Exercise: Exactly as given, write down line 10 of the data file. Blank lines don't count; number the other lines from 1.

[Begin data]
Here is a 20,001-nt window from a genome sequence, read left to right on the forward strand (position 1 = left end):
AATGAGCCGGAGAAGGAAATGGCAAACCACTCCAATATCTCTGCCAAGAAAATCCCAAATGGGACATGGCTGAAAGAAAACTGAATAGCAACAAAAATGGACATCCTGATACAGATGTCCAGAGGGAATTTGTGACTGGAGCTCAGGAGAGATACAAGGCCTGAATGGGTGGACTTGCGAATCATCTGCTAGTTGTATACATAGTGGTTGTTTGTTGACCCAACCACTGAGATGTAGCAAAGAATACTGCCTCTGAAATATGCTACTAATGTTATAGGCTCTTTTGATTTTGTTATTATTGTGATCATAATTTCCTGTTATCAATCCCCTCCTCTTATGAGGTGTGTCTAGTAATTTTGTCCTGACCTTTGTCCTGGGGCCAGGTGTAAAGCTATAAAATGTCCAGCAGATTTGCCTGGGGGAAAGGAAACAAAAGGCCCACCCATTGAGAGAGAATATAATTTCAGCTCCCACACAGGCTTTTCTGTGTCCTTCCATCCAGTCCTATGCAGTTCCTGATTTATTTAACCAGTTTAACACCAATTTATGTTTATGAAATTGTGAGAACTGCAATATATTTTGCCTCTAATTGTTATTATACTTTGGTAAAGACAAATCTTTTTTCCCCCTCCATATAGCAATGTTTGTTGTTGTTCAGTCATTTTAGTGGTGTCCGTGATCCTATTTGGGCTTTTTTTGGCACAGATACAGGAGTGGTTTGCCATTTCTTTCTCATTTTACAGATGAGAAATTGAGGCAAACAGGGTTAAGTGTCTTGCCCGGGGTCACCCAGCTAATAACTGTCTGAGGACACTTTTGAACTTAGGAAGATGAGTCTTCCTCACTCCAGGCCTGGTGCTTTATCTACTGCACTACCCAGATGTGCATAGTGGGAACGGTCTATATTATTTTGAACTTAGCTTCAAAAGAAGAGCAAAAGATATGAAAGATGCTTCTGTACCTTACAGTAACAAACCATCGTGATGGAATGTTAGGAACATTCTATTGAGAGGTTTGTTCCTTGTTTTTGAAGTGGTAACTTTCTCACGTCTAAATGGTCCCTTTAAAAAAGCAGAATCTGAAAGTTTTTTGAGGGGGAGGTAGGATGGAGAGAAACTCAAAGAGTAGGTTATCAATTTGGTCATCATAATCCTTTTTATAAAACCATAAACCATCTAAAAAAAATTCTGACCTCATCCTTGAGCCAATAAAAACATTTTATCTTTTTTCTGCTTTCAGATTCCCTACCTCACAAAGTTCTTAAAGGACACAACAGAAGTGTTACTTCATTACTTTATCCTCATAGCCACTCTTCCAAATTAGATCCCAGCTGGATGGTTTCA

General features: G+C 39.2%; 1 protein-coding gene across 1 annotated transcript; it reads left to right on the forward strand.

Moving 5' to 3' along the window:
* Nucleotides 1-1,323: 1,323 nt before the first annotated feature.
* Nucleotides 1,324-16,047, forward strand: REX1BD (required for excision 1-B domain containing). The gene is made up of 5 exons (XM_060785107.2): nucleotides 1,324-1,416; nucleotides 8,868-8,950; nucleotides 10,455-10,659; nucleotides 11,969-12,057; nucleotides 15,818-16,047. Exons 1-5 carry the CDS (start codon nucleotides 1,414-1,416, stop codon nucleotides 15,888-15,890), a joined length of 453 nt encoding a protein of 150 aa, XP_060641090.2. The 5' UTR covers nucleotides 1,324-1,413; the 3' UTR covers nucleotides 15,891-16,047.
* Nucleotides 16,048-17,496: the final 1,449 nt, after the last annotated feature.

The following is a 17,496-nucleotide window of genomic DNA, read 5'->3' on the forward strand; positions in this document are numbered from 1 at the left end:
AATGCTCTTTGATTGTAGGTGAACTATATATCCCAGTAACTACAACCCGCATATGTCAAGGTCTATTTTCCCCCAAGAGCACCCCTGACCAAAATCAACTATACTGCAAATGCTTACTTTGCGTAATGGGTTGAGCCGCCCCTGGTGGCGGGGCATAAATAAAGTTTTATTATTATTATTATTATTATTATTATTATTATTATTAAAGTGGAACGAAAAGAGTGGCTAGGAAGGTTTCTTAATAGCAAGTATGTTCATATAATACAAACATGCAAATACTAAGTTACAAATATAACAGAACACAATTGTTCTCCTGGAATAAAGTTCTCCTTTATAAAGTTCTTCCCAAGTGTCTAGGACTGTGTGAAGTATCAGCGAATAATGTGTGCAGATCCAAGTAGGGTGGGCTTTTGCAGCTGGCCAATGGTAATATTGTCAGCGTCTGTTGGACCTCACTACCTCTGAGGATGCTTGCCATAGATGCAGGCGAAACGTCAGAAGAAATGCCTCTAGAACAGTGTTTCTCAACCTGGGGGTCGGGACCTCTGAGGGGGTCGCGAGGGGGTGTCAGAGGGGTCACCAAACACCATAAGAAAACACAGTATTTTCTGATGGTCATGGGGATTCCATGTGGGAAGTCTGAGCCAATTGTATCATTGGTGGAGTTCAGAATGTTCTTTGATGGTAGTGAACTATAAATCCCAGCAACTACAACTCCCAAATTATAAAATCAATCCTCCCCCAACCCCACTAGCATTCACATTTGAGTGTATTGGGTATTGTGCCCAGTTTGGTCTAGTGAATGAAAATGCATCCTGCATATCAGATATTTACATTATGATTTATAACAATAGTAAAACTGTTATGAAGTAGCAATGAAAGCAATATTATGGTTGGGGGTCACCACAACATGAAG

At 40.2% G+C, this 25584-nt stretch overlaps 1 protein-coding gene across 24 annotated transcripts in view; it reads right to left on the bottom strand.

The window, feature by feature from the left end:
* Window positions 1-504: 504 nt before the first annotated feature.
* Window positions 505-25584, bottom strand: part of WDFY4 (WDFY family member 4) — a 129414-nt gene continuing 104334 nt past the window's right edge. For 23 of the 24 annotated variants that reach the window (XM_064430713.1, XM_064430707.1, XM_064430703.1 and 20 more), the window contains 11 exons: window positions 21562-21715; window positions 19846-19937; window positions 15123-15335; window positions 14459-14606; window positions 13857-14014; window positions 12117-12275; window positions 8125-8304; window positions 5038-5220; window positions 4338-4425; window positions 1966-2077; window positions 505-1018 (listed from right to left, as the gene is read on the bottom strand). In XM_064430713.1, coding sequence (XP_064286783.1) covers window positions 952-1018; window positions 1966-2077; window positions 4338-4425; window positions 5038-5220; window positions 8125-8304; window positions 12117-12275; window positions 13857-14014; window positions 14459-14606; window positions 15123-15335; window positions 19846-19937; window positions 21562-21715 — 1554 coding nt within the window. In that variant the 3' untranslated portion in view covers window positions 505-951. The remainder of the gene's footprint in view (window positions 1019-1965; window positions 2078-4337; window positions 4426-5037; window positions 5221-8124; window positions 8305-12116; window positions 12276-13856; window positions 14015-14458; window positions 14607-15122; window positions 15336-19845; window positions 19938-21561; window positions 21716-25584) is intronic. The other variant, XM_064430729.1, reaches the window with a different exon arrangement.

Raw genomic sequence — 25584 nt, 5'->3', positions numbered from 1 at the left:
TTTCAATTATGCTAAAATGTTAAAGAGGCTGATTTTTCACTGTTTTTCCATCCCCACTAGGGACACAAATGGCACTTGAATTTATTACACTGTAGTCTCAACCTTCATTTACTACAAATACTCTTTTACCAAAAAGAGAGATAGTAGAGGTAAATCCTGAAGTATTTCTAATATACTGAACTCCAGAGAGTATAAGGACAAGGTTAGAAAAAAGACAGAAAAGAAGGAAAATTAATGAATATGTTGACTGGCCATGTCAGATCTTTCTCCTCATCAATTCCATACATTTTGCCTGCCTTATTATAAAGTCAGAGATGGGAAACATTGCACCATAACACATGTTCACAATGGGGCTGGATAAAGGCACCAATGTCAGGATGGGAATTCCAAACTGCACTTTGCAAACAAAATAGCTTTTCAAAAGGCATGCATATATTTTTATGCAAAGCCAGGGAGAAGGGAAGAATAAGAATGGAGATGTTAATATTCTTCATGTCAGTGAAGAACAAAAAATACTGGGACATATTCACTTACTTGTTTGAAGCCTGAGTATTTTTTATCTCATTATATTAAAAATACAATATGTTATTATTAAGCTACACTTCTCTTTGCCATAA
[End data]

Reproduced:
At 40.2% G+C, this 25584-nt stretch overlaps 1 protein-coding gene across 24 annotated transcripts in view; it reads right to left on the bottom strand.